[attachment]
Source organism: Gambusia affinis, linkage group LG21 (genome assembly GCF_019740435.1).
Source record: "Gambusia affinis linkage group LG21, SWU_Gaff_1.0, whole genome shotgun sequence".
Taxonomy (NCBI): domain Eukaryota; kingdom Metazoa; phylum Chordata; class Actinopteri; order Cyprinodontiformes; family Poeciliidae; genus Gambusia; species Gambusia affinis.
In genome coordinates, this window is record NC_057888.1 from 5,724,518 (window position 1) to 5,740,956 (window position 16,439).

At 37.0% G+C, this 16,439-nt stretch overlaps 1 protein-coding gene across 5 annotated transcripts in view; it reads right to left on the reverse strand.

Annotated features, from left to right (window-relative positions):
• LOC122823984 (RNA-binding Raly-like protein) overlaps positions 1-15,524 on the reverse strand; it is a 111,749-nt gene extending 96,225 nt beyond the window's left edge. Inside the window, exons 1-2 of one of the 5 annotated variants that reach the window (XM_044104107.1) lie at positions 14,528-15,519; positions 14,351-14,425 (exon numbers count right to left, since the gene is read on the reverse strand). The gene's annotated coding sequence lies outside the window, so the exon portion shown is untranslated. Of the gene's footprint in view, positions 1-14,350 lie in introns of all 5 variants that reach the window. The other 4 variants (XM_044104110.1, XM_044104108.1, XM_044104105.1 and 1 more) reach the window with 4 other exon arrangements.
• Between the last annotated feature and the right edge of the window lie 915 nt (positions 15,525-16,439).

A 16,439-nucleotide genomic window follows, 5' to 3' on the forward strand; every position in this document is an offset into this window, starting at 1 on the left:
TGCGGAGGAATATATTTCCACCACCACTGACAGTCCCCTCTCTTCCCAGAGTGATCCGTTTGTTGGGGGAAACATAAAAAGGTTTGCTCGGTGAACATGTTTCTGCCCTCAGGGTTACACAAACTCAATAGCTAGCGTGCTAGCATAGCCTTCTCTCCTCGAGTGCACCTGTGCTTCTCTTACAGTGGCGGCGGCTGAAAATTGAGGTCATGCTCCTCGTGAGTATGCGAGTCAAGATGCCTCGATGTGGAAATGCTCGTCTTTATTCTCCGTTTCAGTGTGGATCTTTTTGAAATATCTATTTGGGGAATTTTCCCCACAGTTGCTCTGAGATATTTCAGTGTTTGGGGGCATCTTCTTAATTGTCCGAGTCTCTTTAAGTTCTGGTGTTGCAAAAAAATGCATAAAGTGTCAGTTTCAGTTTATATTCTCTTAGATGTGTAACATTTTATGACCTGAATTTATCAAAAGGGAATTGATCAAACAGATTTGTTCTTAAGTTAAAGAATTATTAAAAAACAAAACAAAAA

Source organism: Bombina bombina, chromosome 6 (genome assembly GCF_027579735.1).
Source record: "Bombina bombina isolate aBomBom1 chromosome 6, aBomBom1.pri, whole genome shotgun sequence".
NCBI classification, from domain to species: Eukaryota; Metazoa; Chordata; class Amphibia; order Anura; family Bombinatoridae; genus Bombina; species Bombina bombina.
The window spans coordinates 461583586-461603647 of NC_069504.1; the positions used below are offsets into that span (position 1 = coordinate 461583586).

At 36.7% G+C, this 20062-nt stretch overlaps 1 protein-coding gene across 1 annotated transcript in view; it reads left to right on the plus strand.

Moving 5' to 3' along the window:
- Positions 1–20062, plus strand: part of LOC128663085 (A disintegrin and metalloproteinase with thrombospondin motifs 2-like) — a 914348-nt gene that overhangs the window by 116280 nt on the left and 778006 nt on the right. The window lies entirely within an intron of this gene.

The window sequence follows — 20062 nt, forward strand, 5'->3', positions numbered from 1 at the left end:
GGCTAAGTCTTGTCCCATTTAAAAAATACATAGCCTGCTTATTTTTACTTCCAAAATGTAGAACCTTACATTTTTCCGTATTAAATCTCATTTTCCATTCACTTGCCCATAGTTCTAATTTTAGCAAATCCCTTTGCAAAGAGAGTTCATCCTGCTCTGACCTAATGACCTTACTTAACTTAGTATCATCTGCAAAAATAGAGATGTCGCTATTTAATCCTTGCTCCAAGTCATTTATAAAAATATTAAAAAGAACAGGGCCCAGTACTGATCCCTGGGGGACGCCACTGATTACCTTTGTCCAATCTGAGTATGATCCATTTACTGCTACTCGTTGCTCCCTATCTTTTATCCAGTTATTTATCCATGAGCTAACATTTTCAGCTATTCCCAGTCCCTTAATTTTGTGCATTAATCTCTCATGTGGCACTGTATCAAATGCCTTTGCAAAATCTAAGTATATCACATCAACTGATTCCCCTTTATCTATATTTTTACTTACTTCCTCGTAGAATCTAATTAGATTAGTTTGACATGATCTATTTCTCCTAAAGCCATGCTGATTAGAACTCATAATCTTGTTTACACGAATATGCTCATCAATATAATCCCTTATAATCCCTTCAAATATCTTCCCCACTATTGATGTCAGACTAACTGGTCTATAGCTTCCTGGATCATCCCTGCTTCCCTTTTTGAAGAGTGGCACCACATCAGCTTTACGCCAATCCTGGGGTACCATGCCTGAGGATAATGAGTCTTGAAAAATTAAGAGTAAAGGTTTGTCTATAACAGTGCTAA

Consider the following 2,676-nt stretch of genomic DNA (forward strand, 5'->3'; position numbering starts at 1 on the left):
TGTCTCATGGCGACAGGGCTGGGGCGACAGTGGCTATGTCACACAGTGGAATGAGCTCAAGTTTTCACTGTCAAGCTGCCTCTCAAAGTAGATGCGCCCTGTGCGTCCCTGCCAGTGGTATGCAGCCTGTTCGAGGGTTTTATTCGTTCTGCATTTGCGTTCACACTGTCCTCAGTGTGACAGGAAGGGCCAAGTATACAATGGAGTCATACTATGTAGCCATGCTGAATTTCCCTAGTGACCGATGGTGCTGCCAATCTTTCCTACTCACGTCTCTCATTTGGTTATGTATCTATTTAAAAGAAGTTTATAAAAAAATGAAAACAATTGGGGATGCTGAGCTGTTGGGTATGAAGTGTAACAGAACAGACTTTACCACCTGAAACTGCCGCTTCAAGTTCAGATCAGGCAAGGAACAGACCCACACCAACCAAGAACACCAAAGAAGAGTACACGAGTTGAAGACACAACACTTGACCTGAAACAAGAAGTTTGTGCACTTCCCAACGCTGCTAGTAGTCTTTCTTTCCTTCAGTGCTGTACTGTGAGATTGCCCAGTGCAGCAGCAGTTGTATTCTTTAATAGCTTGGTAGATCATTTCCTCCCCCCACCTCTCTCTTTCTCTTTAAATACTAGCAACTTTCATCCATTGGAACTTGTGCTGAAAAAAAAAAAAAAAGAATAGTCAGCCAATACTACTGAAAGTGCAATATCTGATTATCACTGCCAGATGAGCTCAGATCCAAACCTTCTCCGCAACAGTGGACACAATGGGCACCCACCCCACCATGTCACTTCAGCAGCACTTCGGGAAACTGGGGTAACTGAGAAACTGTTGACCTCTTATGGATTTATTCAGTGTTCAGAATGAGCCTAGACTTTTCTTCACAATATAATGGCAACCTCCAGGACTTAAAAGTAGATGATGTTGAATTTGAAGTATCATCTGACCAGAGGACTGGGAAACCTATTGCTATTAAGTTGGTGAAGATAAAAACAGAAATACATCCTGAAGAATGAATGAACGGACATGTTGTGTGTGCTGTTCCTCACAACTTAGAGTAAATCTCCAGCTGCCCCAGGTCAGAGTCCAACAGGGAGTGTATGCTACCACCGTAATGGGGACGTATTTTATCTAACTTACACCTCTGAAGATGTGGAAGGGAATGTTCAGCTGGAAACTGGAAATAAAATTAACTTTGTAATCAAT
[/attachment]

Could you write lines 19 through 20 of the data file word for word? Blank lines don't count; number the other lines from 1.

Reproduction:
GGCTAAGTCTTGTCCCATTTAAAAAATACATAGCCTGCTTATTTTTACTTCCAAAATGTAGAACCTTACATTTTTCCGTATTAAATCTCATTTTCCATTCACTTGCCCATAGTTCTAATTTTAGCAAATCCCTTTGCAAAGAGAGTTCATCCTGCTCTGACCTAATGACCTTACTTAACTTAGTATCATCTGCAAAAATAGAGATGTCGCTATTTAATCCTTGCTCCAAGTCATTTATAAAAATATTAAAAAGAACAGGGCCCAGTACTGATCCCTGGGGGACGCCACTGATTACCTTTGTCCAATCTGAGTATGATCCATTTACTGCTACTCGTTGCTCCCTATCTTTTATCCAGTTATTTATCCATGAGCTAACATTTTCAGCTATTCCCAGTCCCTTAATTTTGTGCATTAATCTCTCATGTGGCACTGTATCAAATGCCTTTGCAAAATCTAAGTATATCACATCAACTGATTCCCCTTTATCTATATTTTTACTTACTTCCTCGTAGAATCTAATTAGATTAGTTTGACATGATCTATTTCTCCTAAAGCCATGCTGATTAGAACTCATAATCTTGTTTACACGAATATGCTCATCAATATAATCCCTTATAATCCCTTCAAATATCTTCCCCACTATTGATGTCAGACTAACTGGTCTATAGCTTCCTGGATCATCCCTGCTTCCCTTTTTGAAGAGTGGCACCACATCAGCTTTACGCCAATCCTGGGGTACCATGCCTGAGGATAATGAGTCTTGAAAAATTAAGAGTAAAGGTTTGTCTATAACAGTGCTAA

Consider the following 2,676-nt stretch of genomic DNA (forward strand, 5'->3'; position numbering starts at 1 on the left):